In the past, most survivors of leukemia were on their own after treatment ended. With more long-term survivors, it became apparent that these young men and women often faced complex medical and psychosocial effects from their years of treatment. As a result, many institutions began late effects clinics to provide a multidisciplinary team to monitor and support survivors. The nucleus of the team is usually a nurse coordinator, pediatric oncologist, pediatric nurse practitioner, radiation oncologist, endocrinologist, school liaison, social worker, and psychologist.
The follow-up programs usually include a review of treatments received, counseling regarding potential health risks (or lack thereof), and case-specific diagnostic tests (e.g., hormonal studies or testing for learning disabilities). These follow-up clinics not only provide comprehensive care for long-term survivors, but also participate in research projects that track the effectiveness of and side effects from various clinical trials. In addition, the follow-up clinics act as advocates for survivors at schools, insurance agencies, and employers.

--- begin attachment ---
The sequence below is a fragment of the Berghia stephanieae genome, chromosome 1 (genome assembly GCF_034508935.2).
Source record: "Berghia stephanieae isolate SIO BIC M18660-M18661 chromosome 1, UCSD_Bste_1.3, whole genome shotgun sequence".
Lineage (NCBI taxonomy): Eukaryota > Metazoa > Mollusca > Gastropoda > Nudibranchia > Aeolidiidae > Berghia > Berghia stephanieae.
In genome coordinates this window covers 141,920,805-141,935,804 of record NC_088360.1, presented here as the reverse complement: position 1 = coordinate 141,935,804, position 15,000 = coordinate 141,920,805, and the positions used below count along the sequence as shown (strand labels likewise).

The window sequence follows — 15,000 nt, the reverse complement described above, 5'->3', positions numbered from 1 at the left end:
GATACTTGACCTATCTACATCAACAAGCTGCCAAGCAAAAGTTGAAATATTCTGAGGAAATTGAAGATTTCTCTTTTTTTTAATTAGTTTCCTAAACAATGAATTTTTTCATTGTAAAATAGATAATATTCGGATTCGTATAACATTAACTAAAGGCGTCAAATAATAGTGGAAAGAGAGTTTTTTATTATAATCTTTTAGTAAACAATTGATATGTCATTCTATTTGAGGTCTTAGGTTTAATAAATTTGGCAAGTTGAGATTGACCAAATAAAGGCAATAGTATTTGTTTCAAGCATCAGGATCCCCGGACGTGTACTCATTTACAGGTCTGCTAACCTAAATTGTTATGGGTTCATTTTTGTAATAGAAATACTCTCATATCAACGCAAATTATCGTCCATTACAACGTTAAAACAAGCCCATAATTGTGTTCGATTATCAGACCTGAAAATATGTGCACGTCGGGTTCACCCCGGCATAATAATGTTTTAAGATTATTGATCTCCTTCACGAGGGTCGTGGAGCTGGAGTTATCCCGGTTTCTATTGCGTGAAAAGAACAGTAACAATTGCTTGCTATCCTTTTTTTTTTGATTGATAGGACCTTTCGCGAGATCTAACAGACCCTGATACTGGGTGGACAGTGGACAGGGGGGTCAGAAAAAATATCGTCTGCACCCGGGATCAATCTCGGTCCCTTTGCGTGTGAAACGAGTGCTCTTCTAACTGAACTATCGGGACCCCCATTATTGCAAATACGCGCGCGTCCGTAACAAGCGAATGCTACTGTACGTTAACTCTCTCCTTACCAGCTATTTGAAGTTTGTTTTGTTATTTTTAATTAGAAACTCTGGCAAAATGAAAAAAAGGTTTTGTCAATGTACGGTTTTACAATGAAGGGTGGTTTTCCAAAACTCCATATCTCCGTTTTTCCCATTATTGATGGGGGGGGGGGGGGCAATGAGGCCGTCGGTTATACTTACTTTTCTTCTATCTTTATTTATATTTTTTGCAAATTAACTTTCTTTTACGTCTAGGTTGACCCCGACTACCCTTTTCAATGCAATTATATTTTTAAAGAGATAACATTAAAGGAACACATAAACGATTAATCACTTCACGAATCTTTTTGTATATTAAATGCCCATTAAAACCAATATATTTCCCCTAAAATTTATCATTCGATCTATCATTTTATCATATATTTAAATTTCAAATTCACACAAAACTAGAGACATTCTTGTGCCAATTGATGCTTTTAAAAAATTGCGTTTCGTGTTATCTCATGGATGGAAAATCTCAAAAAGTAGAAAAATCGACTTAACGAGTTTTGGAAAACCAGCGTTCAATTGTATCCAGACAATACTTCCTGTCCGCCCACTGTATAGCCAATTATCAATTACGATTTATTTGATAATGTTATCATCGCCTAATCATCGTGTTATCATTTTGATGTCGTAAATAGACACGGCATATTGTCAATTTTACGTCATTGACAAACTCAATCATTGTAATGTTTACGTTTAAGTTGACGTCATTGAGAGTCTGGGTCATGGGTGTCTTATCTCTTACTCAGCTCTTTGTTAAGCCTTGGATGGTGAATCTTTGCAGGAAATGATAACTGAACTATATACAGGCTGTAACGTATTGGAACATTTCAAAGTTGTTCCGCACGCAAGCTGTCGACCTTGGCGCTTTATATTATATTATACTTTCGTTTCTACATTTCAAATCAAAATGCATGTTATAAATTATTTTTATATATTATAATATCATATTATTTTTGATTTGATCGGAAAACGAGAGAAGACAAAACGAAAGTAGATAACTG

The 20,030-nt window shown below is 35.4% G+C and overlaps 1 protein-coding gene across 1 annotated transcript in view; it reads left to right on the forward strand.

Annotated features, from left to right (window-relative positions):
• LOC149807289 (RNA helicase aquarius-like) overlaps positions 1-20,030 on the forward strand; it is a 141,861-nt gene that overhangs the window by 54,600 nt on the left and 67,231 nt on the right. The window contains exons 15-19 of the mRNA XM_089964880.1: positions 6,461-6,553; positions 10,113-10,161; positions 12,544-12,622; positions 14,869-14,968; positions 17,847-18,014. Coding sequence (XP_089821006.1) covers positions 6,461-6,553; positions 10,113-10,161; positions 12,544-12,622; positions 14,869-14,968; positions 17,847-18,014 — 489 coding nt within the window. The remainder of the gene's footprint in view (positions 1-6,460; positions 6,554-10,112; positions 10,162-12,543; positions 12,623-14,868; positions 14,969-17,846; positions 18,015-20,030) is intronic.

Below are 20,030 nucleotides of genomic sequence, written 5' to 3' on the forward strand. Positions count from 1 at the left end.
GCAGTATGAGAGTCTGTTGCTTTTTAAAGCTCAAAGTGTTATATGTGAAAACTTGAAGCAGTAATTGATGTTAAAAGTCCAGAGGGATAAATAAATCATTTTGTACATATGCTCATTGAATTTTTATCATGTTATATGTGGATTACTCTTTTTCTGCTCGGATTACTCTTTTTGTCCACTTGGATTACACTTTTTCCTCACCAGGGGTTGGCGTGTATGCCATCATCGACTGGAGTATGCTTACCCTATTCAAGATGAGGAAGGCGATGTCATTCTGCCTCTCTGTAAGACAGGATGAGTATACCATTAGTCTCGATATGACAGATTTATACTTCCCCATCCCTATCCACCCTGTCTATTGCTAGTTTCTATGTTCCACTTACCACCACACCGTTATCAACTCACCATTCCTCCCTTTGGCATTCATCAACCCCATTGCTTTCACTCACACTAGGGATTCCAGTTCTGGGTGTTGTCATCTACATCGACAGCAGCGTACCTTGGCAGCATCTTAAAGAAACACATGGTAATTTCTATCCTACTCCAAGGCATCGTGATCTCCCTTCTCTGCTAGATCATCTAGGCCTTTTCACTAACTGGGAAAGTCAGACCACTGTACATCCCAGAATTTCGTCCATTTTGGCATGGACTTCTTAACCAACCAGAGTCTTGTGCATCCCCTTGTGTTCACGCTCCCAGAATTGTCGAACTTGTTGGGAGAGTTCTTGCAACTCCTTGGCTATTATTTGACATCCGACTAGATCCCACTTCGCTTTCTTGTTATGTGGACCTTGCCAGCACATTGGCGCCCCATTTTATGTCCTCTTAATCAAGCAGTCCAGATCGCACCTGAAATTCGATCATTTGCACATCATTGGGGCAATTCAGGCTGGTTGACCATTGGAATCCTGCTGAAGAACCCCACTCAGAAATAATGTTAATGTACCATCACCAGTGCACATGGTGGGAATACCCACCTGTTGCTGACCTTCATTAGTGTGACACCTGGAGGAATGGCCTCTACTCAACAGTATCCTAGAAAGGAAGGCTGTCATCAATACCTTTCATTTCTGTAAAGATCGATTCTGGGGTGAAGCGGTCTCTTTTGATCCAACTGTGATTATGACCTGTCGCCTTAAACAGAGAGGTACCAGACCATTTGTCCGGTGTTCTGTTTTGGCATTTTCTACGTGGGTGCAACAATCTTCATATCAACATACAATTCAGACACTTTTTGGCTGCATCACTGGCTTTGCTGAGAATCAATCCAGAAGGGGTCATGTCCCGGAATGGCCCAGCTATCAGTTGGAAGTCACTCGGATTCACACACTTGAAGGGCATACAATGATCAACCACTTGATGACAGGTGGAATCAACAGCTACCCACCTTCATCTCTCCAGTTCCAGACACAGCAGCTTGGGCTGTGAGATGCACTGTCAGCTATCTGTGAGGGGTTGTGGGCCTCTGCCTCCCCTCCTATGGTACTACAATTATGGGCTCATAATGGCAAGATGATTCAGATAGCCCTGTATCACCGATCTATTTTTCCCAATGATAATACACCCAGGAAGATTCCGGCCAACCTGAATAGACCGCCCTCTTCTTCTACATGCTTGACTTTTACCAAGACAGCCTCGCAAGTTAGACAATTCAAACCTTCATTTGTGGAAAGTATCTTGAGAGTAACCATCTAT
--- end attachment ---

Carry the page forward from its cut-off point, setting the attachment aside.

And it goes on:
As Grace Powers Monaco, one of the founders of Candlelighters Childhood Cancer Foundation, said:
Life is a hollow gift unless cancer survivors emerge from treatment as competent and worthy individuals, able to obtain insurance, equipped to earn a living, and prepared to participate in a medical surveillance program to "keep" the life they have won.
If your institution does not provide comprehensive, long-term follow-up care, there are several issues that should be addressed at the end of treatment. A discussion of some of these follows.
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